Rameses Dingehout: ‘People say I have green blood in me’

   Rameses Dingehout: ‘People  say I have green blood in me’

Rameses Dingehout with some of the Heineken bottles produced for the 40th St. Maarten Heineken Regatta. (Robert Luckock photo)

 

PHILIPSBURG--The tall, relaxed Dutchman emerging from the sun loungers at Holland House Beach Hotel to greet this reporter mingles unrecognised with other tourists soaking up the sun, drinking their piña coladas or a certain very popular beer.

  He is Rameses Dingehout, the man responsible for creating the unique Heineken bottle label to celebrate the 40th St. Maarten Heineken Regatta. The average person is unaware of who he is but is happily drinking from the bottle that bears his label.

  “It was great flying in here and seeing everybody drinking it,” smiles Rameses. “I have had some very positive feedback and exchanges. People enjoy it and that is what it is about: enjoyment, fun and connection with your consumer, putting a smile on their faces.”

  Rameses is Senior Packaging and Identity Design Manager, a member of the commerce team for Heineken Global. This means he is in charge of everything tangible pertaining to the Heineken brand, from packaging to merchandising, logos, key visuals and so forth.

  He studied graphic design at Rietveld Academy in Amsterdam and his first jobs, even before computers came into the mainstream, often included the Heineken brand. One of his jobs was with Unilever as a junior graphic designer. But his big break came in 1997 when the company he was working for in London, Design Bridge won the pitch to work on the Heineken brand, largely due to Rameses’ knowledge of Heineken.

  He worked mostly on packaging, sometimes on logos. He continued successfully for several years on varied projects before Heineken asked him if he would like to join their design and commerce team to “pursue the green thread”.

  “The great thing about working for a global brand is that the normal packaging of the bottle, the shape, the label, is the same wherever you are in the world,” he explains. “Because of legal restrictions in some countries, there can be an adjustment in the text on the back label, but the global look and feel is the same, always with the red star. And the content, the recipe, is the same all over the world.”

  Heineken is present in 179 countries and is a prolific sponsor, supporting the Champions League, Euro 2020, Formula One and the latest Bond movie. The latter’s release, he says, has been postponed for six months due to cinema attendance dropping dramatically in Asia because of coronavirus fears.

  Major sports events are also under threat. Limited edition bottles are produced to coincide with these major events to, as Rameses puts it, “get the consumer more involved with the brand in an enjoyable way, to create a positive reaction.”

  That was also the idea behind producing a memorable label for the Heineken Regatta’s landmark 40th edition. Although Rameses had worked with the Heineken Regatta organisation before on packaging, this time the request from Heineken Regatta Production Director John Leone was for something special and colourful.

  For this project the standard label was turned into the shape of a sail, with 40 tiny little boats in the colours of the St. Maarten flag sailing around on the outside. The label was then produced in 40 different colours with the Heineken star in the background. Each bottle label is numbered on the side making it appealing for collectors.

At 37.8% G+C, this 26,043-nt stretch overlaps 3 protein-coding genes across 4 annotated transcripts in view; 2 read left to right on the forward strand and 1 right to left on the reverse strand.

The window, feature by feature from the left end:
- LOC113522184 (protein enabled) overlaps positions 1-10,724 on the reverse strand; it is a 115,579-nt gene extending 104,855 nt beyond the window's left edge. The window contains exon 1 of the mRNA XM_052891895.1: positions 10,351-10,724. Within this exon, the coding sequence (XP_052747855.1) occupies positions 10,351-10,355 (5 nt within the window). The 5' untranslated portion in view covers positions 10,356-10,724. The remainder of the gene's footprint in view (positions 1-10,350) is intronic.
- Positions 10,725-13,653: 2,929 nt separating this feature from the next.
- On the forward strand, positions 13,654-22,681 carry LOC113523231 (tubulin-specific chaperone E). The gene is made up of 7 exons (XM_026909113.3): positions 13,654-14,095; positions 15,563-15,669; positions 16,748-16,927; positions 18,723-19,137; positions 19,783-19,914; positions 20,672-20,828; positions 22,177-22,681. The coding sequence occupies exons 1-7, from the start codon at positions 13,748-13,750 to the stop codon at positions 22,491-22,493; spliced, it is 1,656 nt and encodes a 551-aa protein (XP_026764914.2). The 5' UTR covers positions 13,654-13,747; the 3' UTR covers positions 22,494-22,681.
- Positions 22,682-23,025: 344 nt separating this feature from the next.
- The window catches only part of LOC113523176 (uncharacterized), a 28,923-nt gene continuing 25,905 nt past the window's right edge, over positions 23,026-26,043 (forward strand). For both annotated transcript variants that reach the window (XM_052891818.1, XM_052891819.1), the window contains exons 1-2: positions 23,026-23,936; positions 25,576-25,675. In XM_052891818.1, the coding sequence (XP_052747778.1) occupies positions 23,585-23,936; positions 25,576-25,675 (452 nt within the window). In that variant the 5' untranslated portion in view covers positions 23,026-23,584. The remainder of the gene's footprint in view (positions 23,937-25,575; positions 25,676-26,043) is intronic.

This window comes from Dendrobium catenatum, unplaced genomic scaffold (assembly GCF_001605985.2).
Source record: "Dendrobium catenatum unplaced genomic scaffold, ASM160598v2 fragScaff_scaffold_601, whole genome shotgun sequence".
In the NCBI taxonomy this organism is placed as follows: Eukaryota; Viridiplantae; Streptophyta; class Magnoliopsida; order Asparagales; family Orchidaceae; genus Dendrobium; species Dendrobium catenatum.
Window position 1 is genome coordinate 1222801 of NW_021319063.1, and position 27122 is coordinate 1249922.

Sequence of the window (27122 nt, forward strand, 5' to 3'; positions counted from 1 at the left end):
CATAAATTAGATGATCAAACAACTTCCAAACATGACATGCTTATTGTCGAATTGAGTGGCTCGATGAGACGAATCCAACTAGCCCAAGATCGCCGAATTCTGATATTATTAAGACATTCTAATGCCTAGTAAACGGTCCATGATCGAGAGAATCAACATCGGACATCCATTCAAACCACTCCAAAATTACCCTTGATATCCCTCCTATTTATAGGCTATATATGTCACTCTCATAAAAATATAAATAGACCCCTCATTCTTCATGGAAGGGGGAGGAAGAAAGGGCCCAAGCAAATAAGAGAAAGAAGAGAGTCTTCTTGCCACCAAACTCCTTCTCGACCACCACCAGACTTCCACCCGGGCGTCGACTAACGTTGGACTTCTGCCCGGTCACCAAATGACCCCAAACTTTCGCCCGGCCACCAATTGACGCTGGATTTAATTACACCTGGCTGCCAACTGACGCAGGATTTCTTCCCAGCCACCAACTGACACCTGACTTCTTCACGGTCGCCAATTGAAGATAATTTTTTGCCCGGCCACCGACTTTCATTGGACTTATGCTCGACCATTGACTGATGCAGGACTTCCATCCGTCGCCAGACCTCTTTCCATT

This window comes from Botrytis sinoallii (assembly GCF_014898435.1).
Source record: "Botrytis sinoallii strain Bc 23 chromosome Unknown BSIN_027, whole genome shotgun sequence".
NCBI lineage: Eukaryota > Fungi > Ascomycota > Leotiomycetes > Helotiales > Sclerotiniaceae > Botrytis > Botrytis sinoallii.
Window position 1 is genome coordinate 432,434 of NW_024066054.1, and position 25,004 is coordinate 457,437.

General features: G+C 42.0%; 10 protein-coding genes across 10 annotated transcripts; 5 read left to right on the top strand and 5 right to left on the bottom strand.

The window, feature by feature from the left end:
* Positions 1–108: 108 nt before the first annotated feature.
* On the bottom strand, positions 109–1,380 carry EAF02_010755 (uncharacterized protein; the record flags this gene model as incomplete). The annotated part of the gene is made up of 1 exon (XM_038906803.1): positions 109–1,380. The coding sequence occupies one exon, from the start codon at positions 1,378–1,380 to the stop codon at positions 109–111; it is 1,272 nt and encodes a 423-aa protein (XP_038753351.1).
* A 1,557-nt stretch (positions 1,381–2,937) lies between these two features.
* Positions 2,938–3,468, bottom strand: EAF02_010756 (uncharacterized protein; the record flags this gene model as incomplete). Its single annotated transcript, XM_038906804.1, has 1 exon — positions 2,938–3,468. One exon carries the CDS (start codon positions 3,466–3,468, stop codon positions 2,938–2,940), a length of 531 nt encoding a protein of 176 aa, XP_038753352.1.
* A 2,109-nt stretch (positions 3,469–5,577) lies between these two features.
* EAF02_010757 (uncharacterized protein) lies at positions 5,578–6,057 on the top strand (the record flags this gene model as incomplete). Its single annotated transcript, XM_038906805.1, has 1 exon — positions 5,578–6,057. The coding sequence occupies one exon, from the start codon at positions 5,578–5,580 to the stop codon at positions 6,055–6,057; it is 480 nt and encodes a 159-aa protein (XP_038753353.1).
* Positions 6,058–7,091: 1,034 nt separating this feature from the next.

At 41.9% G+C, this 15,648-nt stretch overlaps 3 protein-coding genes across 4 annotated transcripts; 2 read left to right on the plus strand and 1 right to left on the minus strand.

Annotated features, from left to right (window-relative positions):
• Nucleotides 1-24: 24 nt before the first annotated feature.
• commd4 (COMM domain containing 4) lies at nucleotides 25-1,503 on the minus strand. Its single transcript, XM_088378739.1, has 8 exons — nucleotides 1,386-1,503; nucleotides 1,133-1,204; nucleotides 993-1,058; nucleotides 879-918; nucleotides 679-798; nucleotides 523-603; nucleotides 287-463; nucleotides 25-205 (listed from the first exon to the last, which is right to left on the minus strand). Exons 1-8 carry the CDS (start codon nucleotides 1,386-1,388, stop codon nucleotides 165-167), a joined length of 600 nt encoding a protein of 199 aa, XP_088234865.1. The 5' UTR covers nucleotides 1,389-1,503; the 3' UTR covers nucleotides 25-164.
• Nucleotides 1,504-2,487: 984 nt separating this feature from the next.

“The coloured labels give the beer that party feel, and in this case, that was very important for our consumers,” says Rameses. “Twenty-five different labels were printed on a one-metre-wide sheet and 15 on another one before they were cut. Basically, you are dividing all the colours of the rainbow by 40. Some look nearly the same but they are all different colours.”

  Due to the lead-in time required, Rameses began working on the design in August last year. The process of producing the label took about a month.

  “The brief went to the ad agency VBAT to produce the design, under my direction. We discussed it and shared the design with John Leone and the marketing team here before the final decision was made.

  “When everybody was happy; that is John and Yacht Club General Manager Michele Korteweg and the marketing team, I had to get approval internally from the Chief Marketing Officer (CMO) who gave the okay. The labels were printed in England and the bottles ordered in the Netherlands. Production time was six weeks; then you add on the shipping time by sea.”

  Rameses is also behind the design of the new Heineken cans. He has no idea how many cases of the special 40th bottle were ordered but it is safe to say consumption before, during and after the regatta will have been considerable. John Leone later confirmed some 15,000 cases had been ordered.

  Rameses decided with his wife to book a two-week holiday in St. Maarten at his own cost to coincide with the regatta. “We saw the regatta and were invited to the parties by John and the Heineken team, so it was a nice combination.” 

  Even if he wanted to get away from Heineken, that would not be possible. His home in Amsterdam has a view of the Heineken building, a 10-minute tram ride away. “I have been with Heineken so long that people say I have green blood in me,” he laughs.

  Heineken is a strong advocate of drinking responsibly, and Rameses was pleased to see the message was visible at the regatta parties.

  “It is why we have Heineken non-alcoholic zero-zero. It sells extremely well; it is refreshing and has the same taste. It is a good idea to pace yourself with a zero-zero first. But above all, do not drink and drive,” he advises, before saying goodbye and returning to his sun lounger.  

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